Cubit measuring rods of Babylonian Cubit (49.5 cm.) and Egyptian Cubit (52.5 cm.). Archaeologist Garth Norman discovered that ancient builders of the Izapa Temple Center and throughout Mesoamerica used Middle East measurements to construct primary structures and monuments: the Olmec (2000-500 BC), Izapan (500 BC-1000 AD), and Maya (200-1000 AD) antiquities (see map).
(1) Stone head – Olmec Geometry and measure: 49.5 cm. Babylonian Cubit. (2) Garth Norman measuring figures at 49.5 cm. at La Venta, Mexico that dates 1000 BC.
Laguna de Los Cerros, Mexico (left) and Asyrian wheel (right). The diameter of all the circles is 1/2 Egyptian cubit. LEFT-Olmec stone box. RIGHT Asyrian Chariot wheel.
Olmec, Maya, Aztec antiquities in Mesoamerica; (misscollishawsocialstudies6.cmswiki.wikispaces.net)
Left: Model of Izapa, So. Mexico Temple Center (ca.500 BC). Right: Geometry and Babylonian cubit are the design of the main Center. Plans for the design of temples employed geometry, standard measure, astronomy and surveying. At the center is a massive pyramid oriented to the ZENITH passage sunrises on August 13 and April 30.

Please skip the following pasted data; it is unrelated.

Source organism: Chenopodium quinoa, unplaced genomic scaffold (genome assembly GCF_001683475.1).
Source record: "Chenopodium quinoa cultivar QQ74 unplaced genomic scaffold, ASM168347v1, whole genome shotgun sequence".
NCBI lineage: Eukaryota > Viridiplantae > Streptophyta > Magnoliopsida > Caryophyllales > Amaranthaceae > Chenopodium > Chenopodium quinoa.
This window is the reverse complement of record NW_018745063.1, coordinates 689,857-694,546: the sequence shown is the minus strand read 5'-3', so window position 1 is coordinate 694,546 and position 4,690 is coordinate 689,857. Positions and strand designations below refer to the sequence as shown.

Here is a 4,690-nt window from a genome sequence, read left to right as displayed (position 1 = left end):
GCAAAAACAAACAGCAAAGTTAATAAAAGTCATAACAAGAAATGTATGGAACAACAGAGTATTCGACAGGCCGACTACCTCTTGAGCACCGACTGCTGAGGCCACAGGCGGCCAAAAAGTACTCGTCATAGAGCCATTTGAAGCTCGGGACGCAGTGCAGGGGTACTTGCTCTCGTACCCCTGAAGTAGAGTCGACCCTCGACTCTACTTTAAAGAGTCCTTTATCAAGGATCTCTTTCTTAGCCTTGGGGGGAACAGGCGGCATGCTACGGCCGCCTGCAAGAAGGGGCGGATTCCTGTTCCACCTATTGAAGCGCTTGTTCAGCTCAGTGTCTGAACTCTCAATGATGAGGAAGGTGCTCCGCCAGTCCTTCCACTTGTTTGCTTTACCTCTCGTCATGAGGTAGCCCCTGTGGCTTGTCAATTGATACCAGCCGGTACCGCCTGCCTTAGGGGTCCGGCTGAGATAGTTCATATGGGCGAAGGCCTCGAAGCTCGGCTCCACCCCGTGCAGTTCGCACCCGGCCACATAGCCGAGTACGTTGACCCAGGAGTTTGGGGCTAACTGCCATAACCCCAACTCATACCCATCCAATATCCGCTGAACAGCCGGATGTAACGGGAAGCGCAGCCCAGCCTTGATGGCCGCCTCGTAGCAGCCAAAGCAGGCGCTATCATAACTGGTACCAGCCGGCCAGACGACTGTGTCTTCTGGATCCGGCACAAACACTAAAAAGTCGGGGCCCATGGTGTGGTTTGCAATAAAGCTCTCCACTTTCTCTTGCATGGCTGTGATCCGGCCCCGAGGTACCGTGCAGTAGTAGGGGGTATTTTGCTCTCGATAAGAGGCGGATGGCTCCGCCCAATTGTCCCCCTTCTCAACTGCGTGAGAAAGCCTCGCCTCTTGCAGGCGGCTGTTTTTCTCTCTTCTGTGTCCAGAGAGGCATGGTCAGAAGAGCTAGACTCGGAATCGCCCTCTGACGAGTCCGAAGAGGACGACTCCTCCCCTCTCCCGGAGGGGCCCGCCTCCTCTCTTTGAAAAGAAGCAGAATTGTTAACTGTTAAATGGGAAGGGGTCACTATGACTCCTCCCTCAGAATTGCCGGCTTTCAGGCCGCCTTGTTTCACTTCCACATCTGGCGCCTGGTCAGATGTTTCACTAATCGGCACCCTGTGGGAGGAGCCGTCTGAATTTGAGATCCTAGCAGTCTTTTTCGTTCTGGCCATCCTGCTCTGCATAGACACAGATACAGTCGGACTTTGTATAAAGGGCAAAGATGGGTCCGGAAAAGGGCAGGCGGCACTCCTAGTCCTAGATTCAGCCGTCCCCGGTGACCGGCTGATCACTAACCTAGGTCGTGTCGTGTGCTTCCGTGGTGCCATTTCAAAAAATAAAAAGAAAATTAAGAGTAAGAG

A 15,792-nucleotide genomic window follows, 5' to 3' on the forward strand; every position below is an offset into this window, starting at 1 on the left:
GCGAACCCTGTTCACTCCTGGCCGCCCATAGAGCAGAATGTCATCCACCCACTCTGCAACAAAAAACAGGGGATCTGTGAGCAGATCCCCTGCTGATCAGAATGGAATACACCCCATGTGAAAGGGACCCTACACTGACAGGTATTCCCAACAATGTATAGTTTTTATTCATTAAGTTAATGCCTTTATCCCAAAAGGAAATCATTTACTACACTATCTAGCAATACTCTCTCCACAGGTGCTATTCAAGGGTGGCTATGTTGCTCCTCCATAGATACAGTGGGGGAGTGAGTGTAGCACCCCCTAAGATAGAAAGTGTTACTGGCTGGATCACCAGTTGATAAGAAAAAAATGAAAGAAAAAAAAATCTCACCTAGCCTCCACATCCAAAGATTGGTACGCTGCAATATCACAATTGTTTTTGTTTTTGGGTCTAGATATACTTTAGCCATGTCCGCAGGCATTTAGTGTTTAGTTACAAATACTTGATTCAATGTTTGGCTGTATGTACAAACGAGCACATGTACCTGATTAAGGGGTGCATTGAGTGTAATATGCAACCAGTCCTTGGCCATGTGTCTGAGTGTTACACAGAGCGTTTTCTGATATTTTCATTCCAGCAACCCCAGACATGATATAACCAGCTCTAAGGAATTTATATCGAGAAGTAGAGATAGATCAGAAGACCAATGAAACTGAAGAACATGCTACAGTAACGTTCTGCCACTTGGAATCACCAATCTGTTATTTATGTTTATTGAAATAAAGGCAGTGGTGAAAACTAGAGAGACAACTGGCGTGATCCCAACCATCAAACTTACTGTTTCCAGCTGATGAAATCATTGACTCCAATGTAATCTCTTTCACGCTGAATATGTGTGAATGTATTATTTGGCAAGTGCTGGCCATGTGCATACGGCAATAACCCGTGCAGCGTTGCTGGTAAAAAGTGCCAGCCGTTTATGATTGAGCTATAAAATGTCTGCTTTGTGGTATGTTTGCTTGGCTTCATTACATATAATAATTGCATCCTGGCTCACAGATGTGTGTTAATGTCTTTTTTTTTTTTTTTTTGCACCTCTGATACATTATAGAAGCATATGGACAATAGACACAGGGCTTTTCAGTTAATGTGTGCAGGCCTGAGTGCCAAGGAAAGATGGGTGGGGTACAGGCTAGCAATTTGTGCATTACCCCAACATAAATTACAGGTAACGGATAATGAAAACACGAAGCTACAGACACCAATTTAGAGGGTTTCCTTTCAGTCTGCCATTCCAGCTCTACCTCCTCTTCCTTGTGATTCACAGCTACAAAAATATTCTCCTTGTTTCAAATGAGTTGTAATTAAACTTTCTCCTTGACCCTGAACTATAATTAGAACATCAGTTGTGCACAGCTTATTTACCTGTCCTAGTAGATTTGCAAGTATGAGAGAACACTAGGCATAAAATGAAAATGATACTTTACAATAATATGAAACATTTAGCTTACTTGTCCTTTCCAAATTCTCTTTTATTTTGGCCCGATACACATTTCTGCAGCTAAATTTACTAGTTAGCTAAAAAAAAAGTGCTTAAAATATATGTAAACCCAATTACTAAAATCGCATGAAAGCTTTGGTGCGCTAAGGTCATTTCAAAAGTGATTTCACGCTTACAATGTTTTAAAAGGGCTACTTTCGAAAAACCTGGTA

Left: Stela 5 Tree of Life stone-Izapa, Mexico (ca.400 BC) with Babylonian cubit measurements. Right: Izapa Stela 89 with both Babylonian and Egyptian cubits within its geometric design.
Above: Teotihuacan, Mexico (ca.100 AD). Measurements are Babylonian cubits.
Left: Teotihuacan, Mexico (ca.100 AD) – Babylonian cubits. Right: Oaxaca, Mexico – Forearms = Babylonian cubits (Museo Nacional de Mexico).
Palenque, Mexico – 100 AD – Babylonian cubits were used to measure carvings and buildings.
Left: Guatemala Maya forearm = Babylonian cubit (200 AD). Right: Maya stone foot measures half a Babylonian cubit.
Aztec Calendar stone (1300-1600 AD) of Central Mexico. with Mideastern Golden Mandala geometry.
Left: Statue of King Gudea of Babylon (2500 BC) who established the Middle East standard measure of 49.5 cm. with his forearm. Right: Ancient Middle East mariners were depicted at 2000 BC with 49.5 cm. Babylonian Cubit measurements.